Despite a minor hangover from 2018, there is no recession in sight for the housing market
By PATRICK DUFFY
If you were to plan for the rest of 2019 based on some media headlines alone, you might be preparing for a recession later this year or in 2020. However, given that a recession is defined as two or more consecutive quarters of negative GDP growth, these headlines are mostly conjecture.
What we saw in the first quarter of 2019 was an economy mostly downgrading from the fiscal stimulus in 2018 following the Tax Cuts and Jobs Act of 2017, and one that is still expected to continue growing – albeit at a slower pace – at least for the rest of the year.
Throughout 2018, the U.S. economy grew by 2.9 percent, which was the best showing since 2015. However, most of the stimulus from the tax cuts was realized by the third quarter of that year, with GDP growth slipping from 3.4 to 2.2 percent by the fourth quarter. As of early April, Federal Reserve banks in New York and Atlanta were estimating that GDP growth in the first quarter of 2019 was ranging from 1.3 to 2.1 percent.
The job market remains robust, with both the unemployment rate of 3.8 percent and initial applications for unemployment insurance remaining near 50-year lows. Job growth in March rose sharply by 196,000 from February’s dip, resulting in an average of 180,000 jobs per month for the first quarter. Although this growth rate was down 19 percent from the same period of 2018, it is still more than twice the rate required to absorb population growth.
While planned job cuts for the first quarter were indeed up nearly 36 percent year-on-year, that is largely due to structural retrenching in retail, industrial goods,
and the auto industry, with limited cuts in construction. Moreover, as of January, the job openings rate was 4.8 percent, with more than one million positions remaining unfilled nationwide.
Consumer sentiment bounced back sharply in March to a level slightly above the average posted over the past 26 months, but that gain was all noted for households with incomes in the bottom two-thirds of income distribution, while sentiment dipped slightly for those in the top third. Those working in private, non- farm jobs are enjoying annual wage increases of nearly 3.2 percent per year, significantly higher than the overall inflation rate of closer to 2.0 percent. This bodes well for both homebuyers in search of that first home, as well as new households opting for their first rental unit together.
While it is true that consumer spending rose less than expected in January, improving consumer sentiment and higher credit use in February is likely to translate into better days for retailers as spring turns to summer.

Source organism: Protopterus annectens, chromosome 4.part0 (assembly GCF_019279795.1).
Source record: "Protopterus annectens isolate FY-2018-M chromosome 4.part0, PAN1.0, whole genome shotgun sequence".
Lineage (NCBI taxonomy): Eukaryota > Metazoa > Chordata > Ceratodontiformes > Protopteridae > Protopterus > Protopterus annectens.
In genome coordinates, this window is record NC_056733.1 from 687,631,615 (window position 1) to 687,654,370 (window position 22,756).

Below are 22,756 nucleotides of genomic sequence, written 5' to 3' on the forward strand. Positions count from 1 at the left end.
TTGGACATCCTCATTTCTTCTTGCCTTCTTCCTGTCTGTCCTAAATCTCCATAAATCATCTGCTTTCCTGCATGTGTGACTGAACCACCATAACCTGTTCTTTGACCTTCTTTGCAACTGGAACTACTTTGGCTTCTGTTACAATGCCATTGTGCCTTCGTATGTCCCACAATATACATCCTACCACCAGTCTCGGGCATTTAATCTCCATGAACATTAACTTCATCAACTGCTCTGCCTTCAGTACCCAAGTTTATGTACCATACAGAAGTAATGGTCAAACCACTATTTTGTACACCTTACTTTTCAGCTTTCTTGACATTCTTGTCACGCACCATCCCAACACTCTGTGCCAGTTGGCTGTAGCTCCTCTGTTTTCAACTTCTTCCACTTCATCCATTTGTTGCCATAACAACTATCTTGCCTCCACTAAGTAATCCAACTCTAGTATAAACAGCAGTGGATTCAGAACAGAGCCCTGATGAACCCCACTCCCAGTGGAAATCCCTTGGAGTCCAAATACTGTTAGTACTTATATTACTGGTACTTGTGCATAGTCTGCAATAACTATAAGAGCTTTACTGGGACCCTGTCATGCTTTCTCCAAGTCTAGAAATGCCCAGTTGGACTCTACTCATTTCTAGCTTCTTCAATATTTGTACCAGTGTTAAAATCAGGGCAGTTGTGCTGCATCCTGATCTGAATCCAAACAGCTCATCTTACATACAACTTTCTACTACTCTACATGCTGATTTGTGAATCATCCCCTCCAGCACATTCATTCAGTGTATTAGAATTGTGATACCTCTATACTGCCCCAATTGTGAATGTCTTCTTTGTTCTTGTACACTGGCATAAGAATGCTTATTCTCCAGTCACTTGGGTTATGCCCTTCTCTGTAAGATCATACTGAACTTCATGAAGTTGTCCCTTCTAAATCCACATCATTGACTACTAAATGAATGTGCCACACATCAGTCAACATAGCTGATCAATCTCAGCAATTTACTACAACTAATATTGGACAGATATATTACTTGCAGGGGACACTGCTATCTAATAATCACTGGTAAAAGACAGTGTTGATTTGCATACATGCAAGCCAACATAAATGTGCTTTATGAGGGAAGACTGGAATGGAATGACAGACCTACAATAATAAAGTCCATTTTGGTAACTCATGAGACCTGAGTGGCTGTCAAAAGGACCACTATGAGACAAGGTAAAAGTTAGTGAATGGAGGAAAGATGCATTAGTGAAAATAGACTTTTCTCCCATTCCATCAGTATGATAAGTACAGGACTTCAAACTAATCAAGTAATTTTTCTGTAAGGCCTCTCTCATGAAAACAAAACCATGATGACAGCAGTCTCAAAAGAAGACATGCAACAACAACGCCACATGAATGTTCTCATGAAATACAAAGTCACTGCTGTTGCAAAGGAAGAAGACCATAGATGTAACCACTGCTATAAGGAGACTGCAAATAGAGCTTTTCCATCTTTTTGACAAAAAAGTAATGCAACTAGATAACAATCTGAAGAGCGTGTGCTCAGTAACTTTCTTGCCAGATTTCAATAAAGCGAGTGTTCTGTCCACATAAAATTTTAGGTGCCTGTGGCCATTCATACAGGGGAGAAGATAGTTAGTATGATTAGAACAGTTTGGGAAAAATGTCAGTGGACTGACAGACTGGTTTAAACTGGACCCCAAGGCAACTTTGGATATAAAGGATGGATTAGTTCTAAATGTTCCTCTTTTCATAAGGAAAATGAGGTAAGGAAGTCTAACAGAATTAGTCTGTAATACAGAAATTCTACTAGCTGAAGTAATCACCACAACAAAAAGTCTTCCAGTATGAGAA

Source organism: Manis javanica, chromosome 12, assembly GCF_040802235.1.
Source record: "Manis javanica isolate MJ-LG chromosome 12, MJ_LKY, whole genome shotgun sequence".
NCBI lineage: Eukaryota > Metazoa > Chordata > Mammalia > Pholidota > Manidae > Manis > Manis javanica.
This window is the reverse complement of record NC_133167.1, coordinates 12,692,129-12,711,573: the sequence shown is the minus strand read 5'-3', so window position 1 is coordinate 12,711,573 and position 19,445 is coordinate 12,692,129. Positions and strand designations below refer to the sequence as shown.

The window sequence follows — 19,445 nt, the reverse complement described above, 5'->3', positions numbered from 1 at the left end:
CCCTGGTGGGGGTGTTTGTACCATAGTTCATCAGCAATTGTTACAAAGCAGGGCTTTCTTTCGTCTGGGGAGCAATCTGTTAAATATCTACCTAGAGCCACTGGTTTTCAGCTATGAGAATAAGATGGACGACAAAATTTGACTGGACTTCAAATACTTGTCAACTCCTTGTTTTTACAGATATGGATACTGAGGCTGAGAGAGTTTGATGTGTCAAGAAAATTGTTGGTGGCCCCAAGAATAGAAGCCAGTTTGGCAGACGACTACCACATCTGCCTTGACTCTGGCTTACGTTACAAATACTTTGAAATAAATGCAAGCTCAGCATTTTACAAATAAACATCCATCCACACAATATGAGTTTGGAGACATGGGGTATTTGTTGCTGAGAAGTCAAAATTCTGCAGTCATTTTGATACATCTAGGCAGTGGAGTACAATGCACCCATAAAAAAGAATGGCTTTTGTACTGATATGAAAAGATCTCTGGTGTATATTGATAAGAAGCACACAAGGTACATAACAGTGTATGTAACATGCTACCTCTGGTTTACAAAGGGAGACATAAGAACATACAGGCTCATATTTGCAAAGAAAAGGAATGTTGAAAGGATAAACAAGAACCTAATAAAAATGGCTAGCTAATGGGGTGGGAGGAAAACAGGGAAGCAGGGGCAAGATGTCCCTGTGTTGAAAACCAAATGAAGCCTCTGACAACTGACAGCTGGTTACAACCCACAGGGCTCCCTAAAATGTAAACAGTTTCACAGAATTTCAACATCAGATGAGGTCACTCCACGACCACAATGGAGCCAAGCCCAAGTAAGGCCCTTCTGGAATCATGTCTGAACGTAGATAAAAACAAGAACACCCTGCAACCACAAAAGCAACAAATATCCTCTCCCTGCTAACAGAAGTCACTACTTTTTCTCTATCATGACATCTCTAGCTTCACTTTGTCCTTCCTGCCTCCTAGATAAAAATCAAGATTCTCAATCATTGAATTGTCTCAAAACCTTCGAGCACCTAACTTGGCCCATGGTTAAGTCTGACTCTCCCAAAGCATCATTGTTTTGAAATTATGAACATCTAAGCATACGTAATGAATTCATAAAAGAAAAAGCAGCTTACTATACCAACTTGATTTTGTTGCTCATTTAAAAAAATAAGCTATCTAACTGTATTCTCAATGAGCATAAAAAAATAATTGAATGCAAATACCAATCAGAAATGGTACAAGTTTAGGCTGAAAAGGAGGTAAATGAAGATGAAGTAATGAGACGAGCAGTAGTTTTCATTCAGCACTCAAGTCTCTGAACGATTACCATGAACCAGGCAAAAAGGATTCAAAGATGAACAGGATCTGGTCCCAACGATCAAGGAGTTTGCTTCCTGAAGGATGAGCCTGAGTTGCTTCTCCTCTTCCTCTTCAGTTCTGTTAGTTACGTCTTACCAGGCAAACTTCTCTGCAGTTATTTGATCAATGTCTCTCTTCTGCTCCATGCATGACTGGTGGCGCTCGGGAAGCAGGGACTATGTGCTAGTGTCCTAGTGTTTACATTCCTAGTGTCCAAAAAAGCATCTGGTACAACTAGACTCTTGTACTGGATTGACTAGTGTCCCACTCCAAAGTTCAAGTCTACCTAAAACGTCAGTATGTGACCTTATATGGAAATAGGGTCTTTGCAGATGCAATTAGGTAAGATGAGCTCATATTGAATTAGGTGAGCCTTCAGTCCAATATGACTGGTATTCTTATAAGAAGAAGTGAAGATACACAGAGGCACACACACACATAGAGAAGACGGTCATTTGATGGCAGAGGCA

With the stock market dipping sharply in the last weeks of 2018 and indications that the economy was slowing, the Federal Reserve punted indefinitely on more interest rate hikes in 2019, which, along with slower global growth, has helped conforming mortgage interest rates to drop to their lowest levels in over a year.
Inflation, at least according to the ‘core’ PCE Price Index, fell to 1.8 percent per year
in March, which also lent support to the Fed’s decision in March to hold rates at their current levels through as long as 2021. The Fed also revised their economic projections at this meeting, forecasting 2019 to end with GDP growth of 2.1 percent, an unemployment rate of 3.7 percent, and inflation at 2.0 percent.
For the housing market itself, signs of life are starting to emerge after an economic cold winter, with existing home sales rebounding 11.2 percent in March, the largest monthly gain since December 2015. At the same time, the median sales price rose 3.6 percent year- on-year to $249,500, and the unsold inventory timeline slipped to 3.5 months, down from 3.9 months in January.
For just new homes, sales of single-family units rose by nearly five percent in February to the highest annual rate in nearly a year, while the inventory timeline dipped to 6.1 months, or the lowest rate since last June. Still, builders are remaining understandably conservative with new supply, as February’s year-on-year housing starts dipped over 10 percent, and building permits slipped two percent.
In the long run, however, given that a 2018 report from the Up for Growth National Coalition calculated that the U.S. under-produced 7.3 million units of housing from 2000 to 2015, even a minor recession – when it occurs – is not likely to profoundly dent this pent-up demand from growing American households.